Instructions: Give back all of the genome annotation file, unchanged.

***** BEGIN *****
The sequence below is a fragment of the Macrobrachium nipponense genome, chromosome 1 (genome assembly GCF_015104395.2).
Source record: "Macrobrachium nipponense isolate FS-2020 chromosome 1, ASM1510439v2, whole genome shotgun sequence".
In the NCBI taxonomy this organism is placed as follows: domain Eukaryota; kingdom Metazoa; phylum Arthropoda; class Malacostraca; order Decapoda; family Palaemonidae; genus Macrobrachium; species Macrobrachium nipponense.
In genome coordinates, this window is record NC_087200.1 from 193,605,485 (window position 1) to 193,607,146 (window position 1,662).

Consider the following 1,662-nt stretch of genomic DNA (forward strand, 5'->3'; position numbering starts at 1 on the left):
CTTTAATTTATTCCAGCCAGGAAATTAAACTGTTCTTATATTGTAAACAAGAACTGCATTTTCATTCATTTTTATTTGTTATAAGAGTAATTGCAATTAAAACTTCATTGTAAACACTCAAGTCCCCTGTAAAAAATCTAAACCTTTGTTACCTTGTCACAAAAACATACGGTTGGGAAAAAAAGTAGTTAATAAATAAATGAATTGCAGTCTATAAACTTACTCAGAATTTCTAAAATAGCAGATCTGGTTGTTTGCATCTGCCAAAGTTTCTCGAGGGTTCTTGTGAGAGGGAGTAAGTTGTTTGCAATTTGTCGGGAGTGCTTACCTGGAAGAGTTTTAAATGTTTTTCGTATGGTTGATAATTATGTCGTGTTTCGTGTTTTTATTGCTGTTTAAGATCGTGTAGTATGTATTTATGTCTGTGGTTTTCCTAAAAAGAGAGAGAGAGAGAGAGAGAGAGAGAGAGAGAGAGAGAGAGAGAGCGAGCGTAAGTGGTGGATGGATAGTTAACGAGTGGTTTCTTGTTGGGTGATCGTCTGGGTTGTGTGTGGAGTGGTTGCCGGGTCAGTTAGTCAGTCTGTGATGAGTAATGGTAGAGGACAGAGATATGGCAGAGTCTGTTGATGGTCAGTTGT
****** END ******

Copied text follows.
The sequence below is a fragment of the Macrobrachium nipponense genome, chromosome 1 (genome assembly GCF_015104395.2).
Source record: "Macrobrachium nipponense isolate FS-2020 chromosome 1, ASM1510439v2, whole genome shotgun sequence".
In the NCBI taxonomy this organism is placed as follows: domain Eukaryota; kingdom Metazoa; phylum Arthropoda; class Malacostraca; order Decapoda; family Palaemonidae; genus Macrobrachium; species Macrobrachium nipponense.
In genome coordinates, this window is record NC_087200.1 from 193,605,485 (window position 1) to 193,607,146 (window position 1,662).

Consider the following 1,662-nt stretch of genomic DNA (forward strand, 5'->3'; position numbering starts at 1 on the left):
CTTTAATTTATTCCAGCCAGGAAATTAAACTGTTCTTATATTGTAAACAAGAACTGCATTTTCATTCATTTTTATTTGTTATAAGAGTAATTGCAATTAAAACTTCATTGTAAACACTCAAGTCCCCTGTAAAAAATCTAAACCTTTGTTACCTTGTCACAAAAACATACGGTTGGGAAAAAAAGTAGTTAATAAATAAATGAATTGCAGTCTATAAACTTACTCAGAATTTCTAAAATAGCAGATCTGGTTGTTTGCATCTGCCAAAGTTTCTCGAGGGTTCTTGTGAGAGGGAGTAAGTTGTTTGCAATTTGTCGGGAGTGCTTACCTGGAAGAGTTTTAAATGTTTTTCGTATGGTTGATAATTATGTCGTGTTTCGTGTTTTTATTGCTGTTTAAGATCGTGTAGTATGTATTTATGTCTGTGGTTTTCCTAAAAAGAGAGAGAGAGAGAGAGAGAGAGAGAGAGAGAGAGAGAGAGAGAGCGAGCGTAAGTGGTGGATGGATAGTTAACGAGTGGTTTCTTGTTGGGTGATCGTCTGGGTTGTGTGTGGAGTGGTTGCCGGGTCAGTTAGTCAGTCTGTGATGAGTAATGGTAGAGGACAGAGATATGGCAGAGTCTGTTGATGGTCAGTTGT